Thanks for being patient!  As promised, here are some photos from Brian's week-long journey to Sudest island and back.  To start us off, I'm going to show you a little map, so that you know what we're talking about.  (If you received our last newsletter, you will have already seen this).

A on the map is Ukarumpa, where we live.  Sudest Island, home to the 2,000 or so speakers of the Sudest language, is D on the map.  Along the way, he traveled through Alotau (B) and Misima (C).

This is Alotau (B), way out on the tip of the mainland of Papua New Guinea.  Brian flew in one of SIL's Kodiaks from Ukarumpa to here on Thursday.  Brian was looking forward to seeing Alotau for the first time, as he had heard a lot about it.

We have a regional center in Alotau, so that's where Brian spent the night.

On Friday, he caught a commercial flight from Alotau to Misima Island (C on the map), which was the closest functioning airstrip to Sudest island.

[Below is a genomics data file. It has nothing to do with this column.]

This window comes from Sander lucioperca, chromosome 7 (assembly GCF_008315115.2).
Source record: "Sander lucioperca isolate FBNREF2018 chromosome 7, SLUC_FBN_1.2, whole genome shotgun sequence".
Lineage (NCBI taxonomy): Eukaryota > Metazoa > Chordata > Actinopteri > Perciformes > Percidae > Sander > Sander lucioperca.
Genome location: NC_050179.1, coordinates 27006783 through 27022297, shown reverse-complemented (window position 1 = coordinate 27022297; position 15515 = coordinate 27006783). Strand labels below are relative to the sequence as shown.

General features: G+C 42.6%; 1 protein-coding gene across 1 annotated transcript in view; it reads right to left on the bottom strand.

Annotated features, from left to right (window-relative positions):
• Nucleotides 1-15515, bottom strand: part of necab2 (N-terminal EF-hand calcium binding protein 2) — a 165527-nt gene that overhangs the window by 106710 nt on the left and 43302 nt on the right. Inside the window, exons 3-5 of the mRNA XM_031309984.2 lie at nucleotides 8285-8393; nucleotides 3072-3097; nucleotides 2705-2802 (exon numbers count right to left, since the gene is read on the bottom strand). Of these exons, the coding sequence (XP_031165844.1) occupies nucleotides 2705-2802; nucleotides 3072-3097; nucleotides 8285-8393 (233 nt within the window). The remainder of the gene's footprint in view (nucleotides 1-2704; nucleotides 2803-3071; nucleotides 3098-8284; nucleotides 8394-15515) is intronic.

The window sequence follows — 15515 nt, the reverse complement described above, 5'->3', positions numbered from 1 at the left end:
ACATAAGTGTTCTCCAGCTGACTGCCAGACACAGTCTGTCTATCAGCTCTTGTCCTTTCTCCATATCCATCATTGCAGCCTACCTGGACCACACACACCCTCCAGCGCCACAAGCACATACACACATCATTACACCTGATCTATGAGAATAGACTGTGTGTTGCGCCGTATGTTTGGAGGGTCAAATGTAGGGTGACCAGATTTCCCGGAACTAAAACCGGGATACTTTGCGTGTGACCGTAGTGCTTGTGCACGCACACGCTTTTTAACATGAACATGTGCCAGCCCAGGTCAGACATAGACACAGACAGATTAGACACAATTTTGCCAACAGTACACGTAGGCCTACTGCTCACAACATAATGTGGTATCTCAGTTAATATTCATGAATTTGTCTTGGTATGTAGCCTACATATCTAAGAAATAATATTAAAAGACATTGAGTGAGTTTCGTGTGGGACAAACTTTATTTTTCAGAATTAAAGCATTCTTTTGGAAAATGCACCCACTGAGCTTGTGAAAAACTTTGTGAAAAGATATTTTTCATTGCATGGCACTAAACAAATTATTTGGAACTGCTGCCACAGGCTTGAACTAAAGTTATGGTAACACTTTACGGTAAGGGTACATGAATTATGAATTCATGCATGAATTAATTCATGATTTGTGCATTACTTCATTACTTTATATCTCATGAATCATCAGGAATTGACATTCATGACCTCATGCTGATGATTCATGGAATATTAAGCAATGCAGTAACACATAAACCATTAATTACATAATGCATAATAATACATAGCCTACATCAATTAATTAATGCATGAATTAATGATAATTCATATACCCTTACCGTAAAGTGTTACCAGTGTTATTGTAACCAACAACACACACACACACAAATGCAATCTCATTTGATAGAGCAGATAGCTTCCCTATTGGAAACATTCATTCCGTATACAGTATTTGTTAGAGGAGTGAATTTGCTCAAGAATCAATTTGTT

Friday afternoon it was time to board the Kwadima II, SIL's boat that operates in this part of the country, providing  reliable and safe transportation for translators working in the islands and coastal areas.  Take a good look at the boat now, because once they get going you'll find that Brian was too busy trying to keep his feet under him and the contents of his stomach in place to take any photos!

Looks lovely from on board, doesn't it?  Well, this is before they left the harbor.  You see, a tropical cyclone had been pummeling the Solomon Islands (which are just out of sight to the right on that map at the top) and that made for very choppy waters for the whole ten-hour boat ride from Misima to Sudest.